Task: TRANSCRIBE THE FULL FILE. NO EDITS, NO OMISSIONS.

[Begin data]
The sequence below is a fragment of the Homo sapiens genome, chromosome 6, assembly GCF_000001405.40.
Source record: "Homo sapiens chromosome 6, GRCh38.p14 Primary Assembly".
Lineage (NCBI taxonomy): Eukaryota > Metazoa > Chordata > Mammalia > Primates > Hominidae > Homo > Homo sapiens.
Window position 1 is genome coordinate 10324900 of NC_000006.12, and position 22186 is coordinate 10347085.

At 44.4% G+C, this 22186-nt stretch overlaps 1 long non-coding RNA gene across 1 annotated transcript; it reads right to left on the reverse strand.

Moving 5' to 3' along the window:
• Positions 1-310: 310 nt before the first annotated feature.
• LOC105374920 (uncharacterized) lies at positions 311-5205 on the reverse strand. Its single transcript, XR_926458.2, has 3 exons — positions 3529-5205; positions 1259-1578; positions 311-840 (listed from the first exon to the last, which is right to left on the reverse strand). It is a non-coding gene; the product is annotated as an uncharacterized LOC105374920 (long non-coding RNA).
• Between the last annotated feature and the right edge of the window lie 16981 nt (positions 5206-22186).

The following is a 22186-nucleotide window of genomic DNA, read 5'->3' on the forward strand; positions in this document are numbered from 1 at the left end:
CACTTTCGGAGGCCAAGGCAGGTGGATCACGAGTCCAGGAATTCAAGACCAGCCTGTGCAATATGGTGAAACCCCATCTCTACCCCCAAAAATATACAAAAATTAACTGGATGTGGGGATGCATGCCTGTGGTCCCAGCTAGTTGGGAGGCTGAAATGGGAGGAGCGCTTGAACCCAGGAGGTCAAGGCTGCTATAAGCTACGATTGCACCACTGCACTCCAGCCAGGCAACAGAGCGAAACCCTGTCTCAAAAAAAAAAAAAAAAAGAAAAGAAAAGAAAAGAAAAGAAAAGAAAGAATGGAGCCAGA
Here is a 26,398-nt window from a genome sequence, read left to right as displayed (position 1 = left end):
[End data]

The sequence below is a fragment of the Homo sapiens genome, chromosome 6, assembly GCF_000001405.40.
Source record: "Homo sapiens chromosome 6, GRCh38.p14 Primary Assembly".
Lineage (NCBI taxonomy): Eukaryota > Metazoa > Chordata > Mammalia > Primates > Hominidae > Homo > Homo sapiens.
Window position 1 is genome coordinate 10324900 of NC_000006.12, and position 22186 is coordinate 10347085.

At 44.4% G+C, this 22186-nt stretch overlaps 1 long non-coding RNA gene across 1 annotated transcript; it reads right to left on the reverse strand.

Moving 5' to 3' along the window:
• Positions 1-310: 310 nt before the first annotated feature.
• LOC105374920 (uncharacterized) lies at positions 311-5205 on the reverse strand. Its single transcript, XR_926458.2, has 3 exons — positions 3529-5205; positions 1259-1578; positions 311-840 (listed from the first exon to the last, which is right to left on the reverse strand). It is a non-coding gene; the product is annotated as an uncharacterized LOC105374920 (long non-coding RNA).
• Between the last annotated feature and the right edge of the window lie 16981 nt (positions 5206-22186).

The following is a 22186-nucleotide window of genomic DNA, read 5'->3' on the forward strand; positions in this document are numbered from 1 at the left end:
CACTTTCGGAGGCCAAGGCAGGTGGATCACGAGTCCAGGAATTCAAGACCAGCCTGTGCAATATGGTGAAACCCCATCTCTACCCCCAAAAATATACAAAAATTAACTGGATGTGGGGATGCATGCCTGTGGTCCCAGCTAGTTGGGAGGCTGAAATGGGAGGAGCGCTTGAACCCAGGAGGTCAAGGCTGCTATAAGCTACGATTGCACCACTGCACTCCAGCCAGGCAACAGAGCGAAACCCTGTCTCAAAAAAAAAAAAAAAAAGAAAAGAAAAGAAAAGAAAAGAAAAGAAAGAATGGAGCCAGA
Here is a 26,398-nt window from a genome sequence, read left to right as displayed (position 1 = left end):